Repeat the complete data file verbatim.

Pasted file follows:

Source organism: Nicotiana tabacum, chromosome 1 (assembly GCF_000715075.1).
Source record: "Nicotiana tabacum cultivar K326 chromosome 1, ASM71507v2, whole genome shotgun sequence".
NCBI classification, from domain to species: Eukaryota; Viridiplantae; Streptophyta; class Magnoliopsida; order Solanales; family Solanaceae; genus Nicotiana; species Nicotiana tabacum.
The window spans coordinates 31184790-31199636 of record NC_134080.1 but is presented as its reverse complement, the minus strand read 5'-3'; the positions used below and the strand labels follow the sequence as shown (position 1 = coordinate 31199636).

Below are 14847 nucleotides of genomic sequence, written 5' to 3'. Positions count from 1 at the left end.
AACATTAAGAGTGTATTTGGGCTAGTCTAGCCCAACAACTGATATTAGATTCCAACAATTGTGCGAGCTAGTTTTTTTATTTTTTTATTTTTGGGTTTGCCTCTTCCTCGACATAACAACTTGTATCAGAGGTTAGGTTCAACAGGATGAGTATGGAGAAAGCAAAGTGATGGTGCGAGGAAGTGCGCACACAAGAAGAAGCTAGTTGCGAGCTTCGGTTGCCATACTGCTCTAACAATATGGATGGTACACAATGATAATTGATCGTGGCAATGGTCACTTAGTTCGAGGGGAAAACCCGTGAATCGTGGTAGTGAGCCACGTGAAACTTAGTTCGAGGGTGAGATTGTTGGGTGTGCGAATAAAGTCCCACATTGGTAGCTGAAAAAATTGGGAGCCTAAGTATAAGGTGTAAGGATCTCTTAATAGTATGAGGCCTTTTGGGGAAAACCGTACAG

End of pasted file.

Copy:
Source organism: Nicotiana tabacum, chromosome 1 (assembly GCF_000715075.1).
Source record: "Nicotiana tabacum cultivar K326 chromosome 1, ASM71507v2, whole genome shotgun sequence".
NCBI classification, from domain to species: Eukaryota; Viridiplantae; Streptophyta; class Magnoliopsida; order Solanales; family Solanaceae; genus Nicotiana; species Nicotiana tabacum.
The window spans coordinates 31184790-31199636 of record NC_134080.1 but is presented as its reverse complement, the minus strand read 5'-3'; the positions used below and the strand labels follow the sequence as shown (position 1 = coordinate 31199636).

Below are 14847 nucleotides of genomic sequence, written 5' to 3'. Positions count from 1 at the left end.
AACATTAAGAGTGTATTTGGGCTAGTCTAGCCCAACAACTGATATTAGATTCCAACAATTGTGCGAGCTAGTTTTTTTATTTTTTTATTTTTGGGTTTGCCTCTTCCTCGACATAACAACTTGTATCAGAGGTTAGGTTCAACAGGATGAGTATGGAGAAAGCAAAGTGATGGTGCGAGGAAGTGCGCACACAAGAAGAAGCTAGTTGCGAGCTTCGGTTGCCATACTGCTCTAACAATATGGATGGTACACAATGATAATTGATCGTGGCAATGGTCACTTAGTTCGAGGGGAAAACCCGTGAATCGTGGTAGTGAGCCACGTGAAACTTAGTTCGAGGGTGAGATTGTTGGGTGTGCGAATAAAGTCCCACATTGGTAGCTGAAAAAATTGGGAGCCTAAGTATAAGGTGTAAGGATCTCTTAATAGTATGAGGCCTTTTGGGGAAAACCGTACAG